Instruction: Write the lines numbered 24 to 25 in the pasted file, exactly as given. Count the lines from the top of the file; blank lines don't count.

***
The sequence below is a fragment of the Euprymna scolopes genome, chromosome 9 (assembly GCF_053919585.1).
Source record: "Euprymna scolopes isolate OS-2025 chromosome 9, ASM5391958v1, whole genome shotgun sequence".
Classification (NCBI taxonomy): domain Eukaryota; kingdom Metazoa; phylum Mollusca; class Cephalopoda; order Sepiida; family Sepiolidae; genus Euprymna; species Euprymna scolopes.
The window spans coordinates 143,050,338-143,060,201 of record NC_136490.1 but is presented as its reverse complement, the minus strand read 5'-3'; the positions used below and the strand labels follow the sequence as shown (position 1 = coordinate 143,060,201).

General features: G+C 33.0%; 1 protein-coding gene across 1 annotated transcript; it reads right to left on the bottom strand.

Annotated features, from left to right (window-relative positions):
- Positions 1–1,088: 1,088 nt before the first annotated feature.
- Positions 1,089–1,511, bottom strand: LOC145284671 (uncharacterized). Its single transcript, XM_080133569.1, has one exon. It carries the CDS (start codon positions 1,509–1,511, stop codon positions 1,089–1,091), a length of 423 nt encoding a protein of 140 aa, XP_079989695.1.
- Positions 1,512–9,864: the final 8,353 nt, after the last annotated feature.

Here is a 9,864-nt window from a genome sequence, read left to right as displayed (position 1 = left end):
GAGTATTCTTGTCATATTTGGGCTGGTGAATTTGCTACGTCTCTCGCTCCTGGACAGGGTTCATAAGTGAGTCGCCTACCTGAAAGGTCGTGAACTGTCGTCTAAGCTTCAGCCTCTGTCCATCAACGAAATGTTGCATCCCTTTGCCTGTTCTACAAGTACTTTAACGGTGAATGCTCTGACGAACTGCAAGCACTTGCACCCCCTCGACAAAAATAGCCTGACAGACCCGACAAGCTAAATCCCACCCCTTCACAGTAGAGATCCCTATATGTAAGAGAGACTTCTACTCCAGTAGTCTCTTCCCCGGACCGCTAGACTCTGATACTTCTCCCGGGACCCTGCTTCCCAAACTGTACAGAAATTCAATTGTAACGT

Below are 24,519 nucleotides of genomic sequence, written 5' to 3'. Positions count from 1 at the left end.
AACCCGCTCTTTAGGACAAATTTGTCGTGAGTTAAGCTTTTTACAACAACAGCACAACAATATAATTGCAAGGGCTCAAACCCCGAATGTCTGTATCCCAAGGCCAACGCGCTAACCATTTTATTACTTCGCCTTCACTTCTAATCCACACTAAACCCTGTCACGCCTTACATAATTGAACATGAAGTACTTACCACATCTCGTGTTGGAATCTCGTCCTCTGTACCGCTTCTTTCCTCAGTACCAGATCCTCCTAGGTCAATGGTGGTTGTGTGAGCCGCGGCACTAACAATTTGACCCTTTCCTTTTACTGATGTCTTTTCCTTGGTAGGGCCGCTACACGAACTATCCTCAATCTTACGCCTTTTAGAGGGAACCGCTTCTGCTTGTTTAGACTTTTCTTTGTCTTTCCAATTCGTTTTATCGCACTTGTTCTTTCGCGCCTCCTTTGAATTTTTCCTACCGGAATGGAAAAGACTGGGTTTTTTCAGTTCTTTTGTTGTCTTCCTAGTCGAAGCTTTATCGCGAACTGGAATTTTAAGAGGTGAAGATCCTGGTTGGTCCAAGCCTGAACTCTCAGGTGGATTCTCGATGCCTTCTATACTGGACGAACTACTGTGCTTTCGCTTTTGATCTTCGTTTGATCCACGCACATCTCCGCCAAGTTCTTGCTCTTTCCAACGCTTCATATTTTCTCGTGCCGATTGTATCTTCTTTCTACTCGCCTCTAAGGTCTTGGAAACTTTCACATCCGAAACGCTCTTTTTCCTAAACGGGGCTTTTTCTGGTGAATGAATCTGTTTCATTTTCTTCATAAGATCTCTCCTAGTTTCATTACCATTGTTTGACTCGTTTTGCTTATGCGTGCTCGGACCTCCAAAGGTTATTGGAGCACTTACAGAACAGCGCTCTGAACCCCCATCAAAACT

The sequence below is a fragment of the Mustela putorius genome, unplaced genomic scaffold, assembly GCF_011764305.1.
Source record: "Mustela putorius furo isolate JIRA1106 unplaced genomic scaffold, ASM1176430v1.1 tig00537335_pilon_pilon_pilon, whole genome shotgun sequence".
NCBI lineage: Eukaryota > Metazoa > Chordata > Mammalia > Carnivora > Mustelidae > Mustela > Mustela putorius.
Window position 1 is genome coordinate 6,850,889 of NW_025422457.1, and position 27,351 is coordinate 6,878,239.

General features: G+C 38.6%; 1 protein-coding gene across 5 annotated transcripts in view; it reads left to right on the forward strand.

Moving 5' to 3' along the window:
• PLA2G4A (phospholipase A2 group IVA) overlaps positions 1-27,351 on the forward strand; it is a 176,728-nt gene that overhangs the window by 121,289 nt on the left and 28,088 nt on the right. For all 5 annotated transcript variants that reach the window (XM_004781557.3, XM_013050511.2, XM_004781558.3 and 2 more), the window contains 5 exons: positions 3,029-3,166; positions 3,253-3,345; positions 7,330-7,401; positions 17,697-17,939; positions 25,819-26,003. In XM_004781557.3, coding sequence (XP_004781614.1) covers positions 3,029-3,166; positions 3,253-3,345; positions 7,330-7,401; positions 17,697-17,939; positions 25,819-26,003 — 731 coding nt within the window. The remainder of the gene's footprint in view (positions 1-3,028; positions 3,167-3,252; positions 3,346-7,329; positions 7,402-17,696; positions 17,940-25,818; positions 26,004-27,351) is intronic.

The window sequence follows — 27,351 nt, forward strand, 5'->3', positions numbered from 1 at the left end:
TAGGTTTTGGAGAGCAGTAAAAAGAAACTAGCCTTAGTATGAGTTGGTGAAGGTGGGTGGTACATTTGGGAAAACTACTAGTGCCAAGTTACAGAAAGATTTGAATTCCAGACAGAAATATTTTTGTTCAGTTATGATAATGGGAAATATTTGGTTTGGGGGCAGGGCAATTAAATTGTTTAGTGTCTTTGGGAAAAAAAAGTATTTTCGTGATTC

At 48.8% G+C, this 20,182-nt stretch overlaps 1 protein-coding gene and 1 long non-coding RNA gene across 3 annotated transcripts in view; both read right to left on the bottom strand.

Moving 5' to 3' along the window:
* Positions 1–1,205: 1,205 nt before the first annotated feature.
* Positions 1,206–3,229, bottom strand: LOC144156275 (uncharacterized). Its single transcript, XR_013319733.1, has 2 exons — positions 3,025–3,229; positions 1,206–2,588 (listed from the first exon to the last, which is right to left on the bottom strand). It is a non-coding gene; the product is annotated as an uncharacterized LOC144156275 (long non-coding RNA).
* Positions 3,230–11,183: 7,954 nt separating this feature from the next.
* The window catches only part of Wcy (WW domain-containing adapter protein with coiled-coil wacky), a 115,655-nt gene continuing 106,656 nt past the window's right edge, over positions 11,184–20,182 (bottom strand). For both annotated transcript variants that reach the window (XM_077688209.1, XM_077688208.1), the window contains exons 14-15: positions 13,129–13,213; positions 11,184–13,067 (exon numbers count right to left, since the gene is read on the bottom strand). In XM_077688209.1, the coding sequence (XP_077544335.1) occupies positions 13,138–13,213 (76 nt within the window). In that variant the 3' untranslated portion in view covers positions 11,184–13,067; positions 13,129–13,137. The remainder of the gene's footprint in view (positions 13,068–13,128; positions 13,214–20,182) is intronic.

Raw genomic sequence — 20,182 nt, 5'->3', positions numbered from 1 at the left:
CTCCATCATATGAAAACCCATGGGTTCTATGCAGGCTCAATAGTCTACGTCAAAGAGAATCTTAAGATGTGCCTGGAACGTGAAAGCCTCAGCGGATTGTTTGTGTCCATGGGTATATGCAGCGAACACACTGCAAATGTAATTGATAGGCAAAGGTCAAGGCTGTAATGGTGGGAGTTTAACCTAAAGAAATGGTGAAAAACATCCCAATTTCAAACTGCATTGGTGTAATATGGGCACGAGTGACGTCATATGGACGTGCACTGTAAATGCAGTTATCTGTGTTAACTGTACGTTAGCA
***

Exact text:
Moving 5' to 3' along the window:
* Positions 1–1,205: 1,205 nt before the first annotated feature.